The Ancient Library

Scanned text contains errors.

On this page: Hermae



which the hcreditas might receive additions, were strictly void, and such acts could only have their legal effect on the supposition that the slave had an owner of a sufficient legal capacity ; and accord­ingly, the fiction of law gave validity to the act of the slave by relation to the known legal capacity of the late owner, and not by relation to the yet unascertained owner wlio might not have such legal capacity. The following are examples : — tfc When a Roman, who had a legal capacity to make a will, died intestate, and another person appointed as his heres a slave, who belonged to this hereditas which was still without an owner, such institution of a heres would be valid by virtue of this fiction, because it had reference to the legal capacity of the defunct. If there had been no such fiction, the validit}r of the institution would have been doubtful, for the unascertained legitimus heres might be an intestabilis, who (at least according to the old law) could not be instituted heres. — - If a soldier died and left a will, which was not yet opened, another testator might institute as heres a slave belonging to the soldier's hereditas, because the institution, according to this fiction, had refer­ence to the deceased ; but if there were not this fiction, the institution might be void, inasmuch as the unascertained heres might be a peregrinus who had no testamentifactio with this other testator. — It was to provide for such cases as these only, that •this fiction was introduced ; and it had no other object than to facilitate certain acquisitions by means of the slaves who belonged to an hereditas."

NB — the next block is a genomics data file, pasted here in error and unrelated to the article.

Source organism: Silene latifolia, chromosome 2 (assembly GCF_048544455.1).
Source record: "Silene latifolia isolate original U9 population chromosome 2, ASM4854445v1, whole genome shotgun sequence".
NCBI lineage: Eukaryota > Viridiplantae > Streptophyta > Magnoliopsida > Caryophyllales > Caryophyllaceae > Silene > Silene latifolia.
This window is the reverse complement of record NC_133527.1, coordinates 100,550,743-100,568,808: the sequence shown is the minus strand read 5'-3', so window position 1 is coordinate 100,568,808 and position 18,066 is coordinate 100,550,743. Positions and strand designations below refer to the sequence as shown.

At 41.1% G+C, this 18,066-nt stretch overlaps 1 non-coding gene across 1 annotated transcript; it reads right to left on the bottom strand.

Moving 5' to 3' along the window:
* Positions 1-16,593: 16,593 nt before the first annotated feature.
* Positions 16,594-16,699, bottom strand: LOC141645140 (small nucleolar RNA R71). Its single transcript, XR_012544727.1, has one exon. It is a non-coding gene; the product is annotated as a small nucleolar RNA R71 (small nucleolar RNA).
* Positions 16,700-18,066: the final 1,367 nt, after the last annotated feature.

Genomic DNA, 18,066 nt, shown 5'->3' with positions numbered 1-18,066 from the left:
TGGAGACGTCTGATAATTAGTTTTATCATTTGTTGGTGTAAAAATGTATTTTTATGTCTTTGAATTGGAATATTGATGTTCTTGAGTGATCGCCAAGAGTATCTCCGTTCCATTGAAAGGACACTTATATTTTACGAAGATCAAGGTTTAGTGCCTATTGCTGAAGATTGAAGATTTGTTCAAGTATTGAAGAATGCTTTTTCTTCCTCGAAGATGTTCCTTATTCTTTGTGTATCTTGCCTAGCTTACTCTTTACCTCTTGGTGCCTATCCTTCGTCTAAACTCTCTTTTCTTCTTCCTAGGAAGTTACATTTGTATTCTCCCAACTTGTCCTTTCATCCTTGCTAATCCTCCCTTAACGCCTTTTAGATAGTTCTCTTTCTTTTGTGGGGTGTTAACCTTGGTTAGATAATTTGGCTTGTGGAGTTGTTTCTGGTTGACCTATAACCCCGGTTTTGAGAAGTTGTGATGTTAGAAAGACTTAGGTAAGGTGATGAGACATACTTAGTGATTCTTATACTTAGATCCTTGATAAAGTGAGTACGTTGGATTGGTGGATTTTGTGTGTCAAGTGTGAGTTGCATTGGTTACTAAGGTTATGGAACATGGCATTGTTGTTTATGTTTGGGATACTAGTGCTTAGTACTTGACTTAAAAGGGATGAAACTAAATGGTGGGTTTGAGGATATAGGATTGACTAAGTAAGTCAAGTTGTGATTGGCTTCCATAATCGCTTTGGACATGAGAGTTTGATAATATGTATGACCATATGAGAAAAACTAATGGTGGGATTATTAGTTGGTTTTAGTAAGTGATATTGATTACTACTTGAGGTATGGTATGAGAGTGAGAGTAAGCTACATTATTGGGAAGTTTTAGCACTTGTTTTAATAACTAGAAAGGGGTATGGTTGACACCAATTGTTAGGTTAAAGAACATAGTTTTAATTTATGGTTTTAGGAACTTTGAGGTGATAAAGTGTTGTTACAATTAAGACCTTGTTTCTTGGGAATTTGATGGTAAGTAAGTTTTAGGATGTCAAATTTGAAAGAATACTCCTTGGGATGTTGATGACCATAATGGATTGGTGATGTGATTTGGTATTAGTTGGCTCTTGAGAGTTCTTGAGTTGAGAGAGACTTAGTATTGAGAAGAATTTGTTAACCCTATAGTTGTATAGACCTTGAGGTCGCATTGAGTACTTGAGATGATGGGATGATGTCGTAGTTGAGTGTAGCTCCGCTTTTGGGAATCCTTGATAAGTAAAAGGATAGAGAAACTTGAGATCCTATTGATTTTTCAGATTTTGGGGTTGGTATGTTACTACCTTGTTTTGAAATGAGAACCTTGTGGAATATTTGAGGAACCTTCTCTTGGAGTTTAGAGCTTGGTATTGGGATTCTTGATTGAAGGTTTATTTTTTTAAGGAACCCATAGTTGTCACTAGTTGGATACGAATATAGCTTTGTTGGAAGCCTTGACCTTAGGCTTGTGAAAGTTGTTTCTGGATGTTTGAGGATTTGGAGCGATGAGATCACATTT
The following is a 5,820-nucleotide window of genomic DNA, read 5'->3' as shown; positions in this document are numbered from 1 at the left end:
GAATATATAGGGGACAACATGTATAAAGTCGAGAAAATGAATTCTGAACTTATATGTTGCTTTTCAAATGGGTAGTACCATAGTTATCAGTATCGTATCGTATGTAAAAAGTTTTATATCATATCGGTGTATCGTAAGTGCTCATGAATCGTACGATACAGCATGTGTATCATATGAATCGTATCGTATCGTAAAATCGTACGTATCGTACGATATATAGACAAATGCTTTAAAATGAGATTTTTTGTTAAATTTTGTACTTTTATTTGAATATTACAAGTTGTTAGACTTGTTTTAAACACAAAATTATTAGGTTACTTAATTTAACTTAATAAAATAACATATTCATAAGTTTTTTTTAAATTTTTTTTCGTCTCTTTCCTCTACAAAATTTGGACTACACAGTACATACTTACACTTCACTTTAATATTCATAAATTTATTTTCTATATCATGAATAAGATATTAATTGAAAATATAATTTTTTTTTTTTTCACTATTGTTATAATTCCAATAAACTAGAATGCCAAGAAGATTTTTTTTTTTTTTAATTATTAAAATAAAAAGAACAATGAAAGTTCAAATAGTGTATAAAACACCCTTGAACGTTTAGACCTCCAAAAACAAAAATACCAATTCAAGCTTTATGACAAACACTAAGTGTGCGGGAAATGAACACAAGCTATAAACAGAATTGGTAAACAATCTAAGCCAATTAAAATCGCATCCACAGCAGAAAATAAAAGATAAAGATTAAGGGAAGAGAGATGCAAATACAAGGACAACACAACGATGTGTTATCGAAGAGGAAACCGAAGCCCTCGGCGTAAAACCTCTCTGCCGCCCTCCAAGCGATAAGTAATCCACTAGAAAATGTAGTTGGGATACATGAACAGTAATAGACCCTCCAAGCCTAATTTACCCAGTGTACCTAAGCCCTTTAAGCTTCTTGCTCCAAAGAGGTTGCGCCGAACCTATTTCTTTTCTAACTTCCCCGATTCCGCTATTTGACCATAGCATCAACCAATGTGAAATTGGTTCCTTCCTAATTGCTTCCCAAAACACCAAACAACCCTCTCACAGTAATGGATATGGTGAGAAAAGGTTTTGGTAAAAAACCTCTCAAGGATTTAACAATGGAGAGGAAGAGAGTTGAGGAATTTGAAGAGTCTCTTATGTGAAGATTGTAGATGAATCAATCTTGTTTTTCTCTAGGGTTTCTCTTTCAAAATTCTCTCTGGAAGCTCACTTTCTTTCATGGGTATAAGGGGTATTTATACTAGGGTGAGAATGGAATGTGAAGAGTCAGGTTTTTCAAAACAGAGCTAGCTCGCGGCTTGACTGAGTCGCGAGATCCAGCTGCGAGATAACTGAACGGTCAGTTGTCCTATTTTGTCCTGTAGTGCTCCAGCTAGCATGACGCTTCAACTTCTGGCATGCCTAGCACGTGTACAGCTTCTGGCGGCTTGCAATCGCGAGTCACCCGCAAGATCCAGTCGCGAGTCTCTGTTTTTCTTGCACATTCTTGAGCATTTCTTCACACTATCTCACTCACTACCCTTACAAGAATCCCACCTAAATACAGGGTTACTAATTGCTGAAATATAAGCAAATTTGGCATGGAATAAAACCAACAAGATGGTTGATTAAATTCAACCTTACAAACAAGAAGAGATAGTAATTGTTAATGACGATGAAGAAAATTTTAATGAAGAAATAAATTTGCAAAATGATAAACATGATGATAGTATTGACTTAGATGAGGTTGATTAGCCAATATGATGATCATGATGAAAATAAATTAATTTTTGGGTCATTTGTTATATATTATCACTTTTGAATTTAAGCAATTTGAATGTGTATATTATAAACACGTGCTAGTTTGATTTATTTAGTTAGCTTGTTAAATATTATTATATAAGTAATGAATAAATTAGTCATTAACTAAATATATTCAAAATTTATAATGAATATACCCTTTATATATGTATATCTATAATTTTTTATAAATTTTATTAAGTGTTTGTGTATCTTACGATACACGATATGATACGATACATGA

This masterly exposition is by Savigny (System des Jieut. 1?. R. vol. ii. p. 363).

(Gains, 2. 99—190, 3. 1—24; Ulpian, Fmg. xxii., Dig. 28, 29 ; Inst. 2, 3 ; Rein, Das 7?o- mische Privative/it, p. 361, &c. Erbrecht, a useful compendium of the Law of Hereditas, as it appears chiefly in the Latin classics ; Vangerow, Pandekten, &c. Erbrecht, vol. ii. The chapter on Erbrecht in Puchta's Institutioncn^ &c. iii. p. 215, &c. is concise and very clear.) [G. L.]

HERMAE (ep/xcu), and the diminutive Hermuli (epfu'Sta), statues composed of a head, usually that of the god Hermes, placed on a quadrangular pillar, the height of which corresponds to the stature of the human body (^7 rerpdy^uos epyao-ia, Thuc. vi. 27 ; t£> (r^/xa to Terpdywvov., Pans. iv. 33. § 4, s. 3). Some difficul ties are involved in the ques­tion of their origin, and of their meaning as symbols of Hermes. One of the most important features in the mythology of Hermes is his presidence over the common intercourse of life, traffic, journeys, roads, boundaries, and so forth, and there can be no doubt that it was chiefly in such relations as these that he was intended to be represented by the Jfermae of the Greeks and by the Termini of the Romans, when the latter were identified with the Hermae. It is therefore natural that we should look for the existence of this symbol in the very earliest times in which the use of boundary- marks was required ; and in such times the symbols would be of the simplest character, a heap of stones or an unhewn block of marble. Now we find that there were in many parts of Greece heaps of stones by the sides of roads, especially at their crossings, and on the boundaries of lands, which were called €p/.ta?a or ep^ueTa, Ipjucuoi Ao<|xu and '

* Lessing, Bottiger (Andeut. p. 45), and others derive these words, and also the name of the god,